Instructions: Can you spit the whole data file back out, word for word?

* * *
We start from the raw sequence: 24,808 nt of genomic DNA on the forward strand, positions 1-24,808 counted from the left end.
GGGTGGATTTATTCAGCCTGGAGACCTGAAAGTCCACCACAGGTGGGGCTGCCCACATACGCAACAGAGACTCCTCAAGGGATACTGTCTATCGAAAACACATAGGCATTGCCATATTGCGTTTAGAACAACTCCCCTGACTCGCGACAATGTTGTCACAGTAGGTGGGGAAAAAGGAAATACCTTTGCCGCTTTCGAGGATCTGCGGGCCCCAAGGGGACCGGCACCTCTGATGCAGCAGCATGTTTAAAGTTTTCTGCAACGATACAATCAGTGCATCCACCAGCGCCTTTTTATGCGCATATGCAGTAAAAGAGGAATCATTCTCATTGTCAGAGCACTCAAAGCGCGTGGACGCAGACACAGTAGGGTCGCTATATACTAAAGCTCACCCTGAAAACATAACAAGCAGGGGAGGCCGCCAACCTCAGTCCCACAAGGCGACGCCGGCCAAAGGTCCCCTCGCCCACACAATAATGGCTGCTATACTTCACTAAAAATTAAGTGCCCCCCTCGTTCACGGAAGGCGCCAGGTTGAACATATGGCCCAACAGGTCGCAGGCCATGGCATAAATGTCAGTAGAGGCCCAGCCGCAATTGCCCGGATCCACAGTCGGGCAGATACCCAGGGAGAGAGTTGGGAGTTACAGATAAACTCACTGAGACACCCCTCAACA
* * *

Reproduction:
We start from the raw sequence: 24,808 nt of genomic DNA on the forward strand, positions 1-24,808 counted from the left end.
GGGTGGATTTATTCAGCCTGGAGACCTGAAAGTCCACCACAGGTGGGGCTGCCCACATACGCAACAGAGACTCCTCAAGGGATACTGTCTATCGAAAACACATAGGCATTGCCATATTGCGTTTAGAACAACTCCCCTGACTCGCGACAATGTTGTCACAGTAGGTGGGGAAAAAGGAAATACCTTTGCCGCTTTCGAGGATCTGCGGGCCCCAAGGGGACCGGCACCTCTGATGCAGCAGCATGTTTAAAGTTTTCTGCAACGATACAATCAGTGCATCCACCAGCGCCTTTTTATGCGCATATGCAGTAAAAGAGGAATCATTCTCATTGTCAGAGCACTCAAAGCGCGTGGACGCAGACACAGTAGGGTCGCTATATACTAAAGCTCACCCTGAAAACATAACAAGCAGGGGAGGCCGCCAACCTCAGTCCCACAAGGCGACGCCGGCCAAAGGTCCCCTCGCCCACACAATAATGGCTGCTATACTTCACTAAAAATTAAGTGCCCCCCTCGTTCACGGAAGGCGCCAGGTTGAACATATGGCCCAACAGGTCGCAGGCCATGGCATAAATGTCAGTAGAGGCCCAGCCGCAATTGCCCGGATCCACAGTCGGGCAGATACCCAGGGAGAGAGTTGGGAGTTACAGATAAACTCACTGAGACACCCCTCAACA